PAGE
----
On River Oaks:
Our family lived on Tielway, from 1948--as I was finishing the sixth grade-until 1954, when I went off to college. It’s the longest I've ever lived in one place. I had a paper route, began to shave, started dating girls, learned to drive, owned several motor scooters, several cars and a boat there. I attended River Oaks Elementary and later graduated from St. John's Preparatory School. St. John the Divine was my church. I knew every street and intersection in River Oaks, which stretched for about two miles east and west and one mile north and south, covering over a thousand acres. River Oaks even had its own police force, an elite squad from the Houston Police Department. They got generous tips from the wealthy families at Christmas time and looked kindly the other way at kids’ pranks and shenanigans. Most of my parents’ friends lived there. It was the province of Houston’s newer “old money.”
The boys only seventh grade classroom at St. John’s School, unlike River Oaks Elementary, was formal, reflected in the khaki uniforms and black ties we wore. It took several years to feel at home there. That was in the late fifties, when Jim Crow segregation was still in effect.
My grandfather Robertson used to sit and read in an overstuffed chair surrounded by books, in the comer of the dark-wood Victorian living room at 109 Hathaway Avenue, a house he had built in the early 1900s. It was from this chair that he told pioneering stories to his grandchildren. It was his place, as far as my memory can tell. Other than his deathbed, where he spent his last months surrounded by tubes and green oxygen tanks, this was his place. Those two contrasting places-the one terrifying, the other comforting, are how I remember my grandfather.
So it is with people, families, and places, from past generations into the future; Houston was my grandfather's place, it became my mother’s place, and after a long journey of youth, growing up and returning home again, it became my place, too.
On building communities:
Toward the end of the 1980s, I started working on several new community projects in the Northeast, including Newton. Designed to reclaim the virtues of small town life, the model was a traditional mixed-use village, with a center you could walk to along “main street,” a town square, local shops with a dentist and friendly insurance agent occupying the spaces above, churches, playgrounds, and schools all within walking distance of most residences, and a wide variety of housing choices, all within the same community. Perhaps it was an idyllic vision, a nostalgia for the hometowns erased by 20th century progress?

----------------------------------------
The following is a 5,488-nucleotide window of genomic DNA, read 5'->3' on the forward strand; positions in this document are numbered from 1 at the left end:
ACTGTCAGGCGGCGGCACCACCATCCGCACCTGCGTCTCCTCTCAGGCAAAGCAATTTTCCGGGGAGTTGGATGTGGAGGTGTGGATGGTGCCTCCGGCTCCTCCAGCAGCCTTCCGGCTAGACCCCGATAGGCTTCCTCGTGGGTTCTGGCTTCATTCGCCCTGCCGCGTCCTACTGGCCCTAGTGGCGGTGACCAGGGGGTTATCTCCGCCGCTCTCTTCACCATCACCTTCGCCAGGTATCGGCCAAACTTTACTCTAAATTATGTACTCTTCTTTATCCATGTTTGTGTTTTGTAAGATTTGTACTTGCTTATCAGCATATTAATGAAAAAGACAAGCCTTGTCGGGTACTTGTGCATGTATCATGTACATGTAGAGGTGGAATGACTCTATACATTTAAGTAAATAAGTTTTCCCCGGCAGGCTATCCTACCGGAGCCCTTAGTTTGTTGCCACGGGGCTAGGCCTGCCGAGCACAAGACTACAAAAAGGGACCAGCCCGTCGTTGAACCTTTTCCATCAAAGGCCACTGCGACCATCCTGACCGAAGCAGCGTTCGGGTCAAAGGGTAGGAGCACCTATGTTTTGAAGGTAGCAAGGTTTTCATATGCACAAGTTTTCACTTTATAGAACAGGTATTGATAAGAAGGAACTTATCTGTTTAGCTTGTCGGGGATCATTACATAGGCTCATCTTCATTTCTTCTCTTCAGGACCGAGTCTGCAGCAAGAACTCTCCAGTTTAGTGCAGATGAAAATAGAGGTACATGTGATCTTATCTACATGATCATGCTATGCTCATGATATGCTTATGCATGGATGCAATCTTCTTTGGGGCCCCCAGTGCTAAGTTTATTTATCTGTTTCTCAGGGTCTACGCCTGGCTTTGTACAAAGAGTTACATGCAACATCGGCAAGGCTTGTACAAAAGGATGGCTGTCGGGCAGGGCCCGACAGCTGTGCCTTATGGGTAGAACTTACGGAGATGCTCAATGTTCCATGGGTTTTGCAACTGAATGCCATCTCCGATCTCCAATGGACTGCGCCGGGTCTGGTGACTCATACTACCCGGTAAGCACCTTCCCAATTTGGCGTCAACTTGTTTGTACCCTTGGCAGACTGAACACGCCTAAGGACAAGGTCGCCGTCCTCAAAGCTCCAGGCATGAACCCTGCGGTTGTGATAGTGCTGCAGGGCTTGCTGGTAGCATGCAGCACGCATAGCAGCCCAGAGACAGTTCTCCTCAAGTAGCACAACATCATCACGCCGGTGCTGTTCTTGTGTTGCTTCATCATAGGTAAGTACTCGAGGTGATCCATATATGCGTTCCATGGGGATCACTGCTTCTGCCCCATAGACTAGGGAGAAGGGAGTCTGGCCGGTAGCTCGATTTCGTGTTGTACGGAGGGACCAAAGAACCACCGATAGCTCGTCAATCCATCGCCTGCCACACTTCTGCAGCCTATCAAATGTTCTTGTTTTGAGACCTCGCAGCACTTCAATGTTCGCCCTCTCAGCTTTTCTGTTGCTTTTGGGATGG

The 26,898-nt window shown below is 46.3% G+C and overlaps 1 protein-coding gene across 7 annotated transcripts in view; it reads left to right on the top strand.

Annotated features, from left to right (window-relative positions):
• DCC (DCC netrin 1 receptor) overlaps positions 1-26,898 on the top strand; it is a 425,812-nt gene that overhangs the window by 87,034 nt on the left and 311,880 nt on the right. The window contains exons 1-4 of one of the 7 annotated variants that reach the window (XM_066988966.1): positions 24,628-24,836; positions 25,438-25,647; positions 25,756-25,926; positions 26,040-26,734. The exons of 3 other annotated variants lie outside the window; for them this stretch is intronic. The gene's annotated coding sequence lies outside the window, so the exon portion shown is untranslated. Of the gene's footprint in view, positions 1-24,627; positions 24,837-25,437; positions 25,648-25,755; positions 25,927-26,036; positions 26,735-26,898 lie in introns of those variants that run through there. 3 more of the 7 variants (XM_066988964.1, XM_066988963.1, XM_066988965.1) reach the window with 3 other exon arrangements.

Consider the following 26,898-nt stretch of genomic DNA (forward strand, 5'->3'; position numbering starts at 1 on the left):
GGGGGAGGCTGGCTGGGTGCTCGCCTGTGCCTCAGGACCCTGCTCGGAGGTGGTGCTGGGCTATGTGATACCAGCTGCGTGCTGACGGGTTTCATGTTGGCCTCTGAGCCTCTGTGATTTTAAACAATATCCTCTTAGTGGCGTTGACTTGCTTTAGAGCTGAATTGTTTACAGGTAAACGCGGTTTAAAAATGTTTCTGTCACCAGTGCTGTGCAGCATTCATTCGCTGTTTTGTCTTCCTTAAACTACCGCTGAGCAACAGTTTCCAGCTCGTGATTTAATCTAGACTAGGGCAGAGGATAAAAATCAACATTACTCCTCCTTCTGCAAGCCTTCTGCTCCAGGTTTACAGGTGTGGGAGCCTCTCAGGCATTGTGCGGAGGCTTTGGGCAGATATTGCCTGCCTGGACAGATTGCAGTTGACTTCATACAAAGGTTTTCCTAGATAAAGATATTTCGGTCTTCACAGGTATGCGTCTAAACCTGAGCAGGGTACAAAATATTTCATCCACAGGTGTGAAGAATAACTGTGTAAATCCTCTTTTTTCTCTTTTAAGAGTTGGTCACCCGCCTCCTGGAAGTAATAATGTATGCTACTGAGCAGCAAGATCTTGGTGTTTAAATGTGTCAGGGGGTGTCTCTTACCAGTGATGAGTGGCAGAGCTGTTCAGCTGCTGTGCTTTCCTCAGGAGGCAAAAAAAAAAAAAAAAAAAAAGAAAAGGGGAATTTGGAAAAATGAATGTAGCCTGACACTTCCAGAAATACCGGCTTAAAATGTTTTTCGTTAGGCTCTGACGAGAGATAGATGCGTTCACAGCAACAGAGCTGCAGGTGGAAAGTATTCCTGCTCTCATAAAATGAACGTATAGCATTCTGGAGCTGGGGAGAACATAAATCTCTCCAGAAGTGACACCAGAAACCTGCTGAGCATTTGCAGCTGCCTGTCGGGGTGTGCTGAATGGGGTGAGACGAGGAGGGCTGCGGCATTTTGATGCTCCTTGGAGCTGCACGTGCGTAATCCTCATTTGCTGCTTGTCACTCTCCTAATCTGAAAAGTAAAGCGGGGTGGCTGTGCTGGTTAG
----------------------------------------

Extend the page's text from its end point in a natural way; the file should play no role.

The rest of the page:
The models for these traditional communities are found in old-fangled places like Princeton, New Jersey; Boulder, Colorado; Charleston, South Carolina; Santa Fe, New Mexico or lesser known towns like Amherst, Massachusetts, or villages like Oxford, Ohio; Newtown, Pennsylvania and Toms River, New Jersey.
There are also the wonderful old streetcar suburbs, still thriving, with their village centers around the commuter rail stations, epitomized by Ardmore, Haverford and Bryn Mawr on Philadelphia’s Main Line, where I lived for 15 years. These places have real functioning neighborhoods and village centers. Here, life seems to work better. It is safe, convenient, friendly, humane; families thrive, people walk in their neighborhoods, different social groups co-exist comfortably, the economy progresses comfortably, crime seems to be low or at least under control, and there is a noticeable civic spirit; democracy at work in its best sense.
So we planned these communities to be built from scratch as “new American villages” and settled on the terminology of “neo-traditionalism,” recalling the enviable paradigm of late 19th century and early 20th century town planning. Then in the early 1990s, a new movement in American planning and urbanism emerged, inspired by the words and work of Florida planners Andres Duany and Elizabeth Plater-Zyberk and their colleagues, today called “New Urbanism.” Their message is that the physical pattern of cities, towns and suburbs, with its haphazard array of congested streets and incompatible land uses, simply does not work. It’s inefficient, ugly and unhappy. I have taken a part in in the “New Urbanism” group. We need to rekindle the best ideas of the urbanism of the past; embrace the “traditional neighborhood” concept as the basic building block of community life.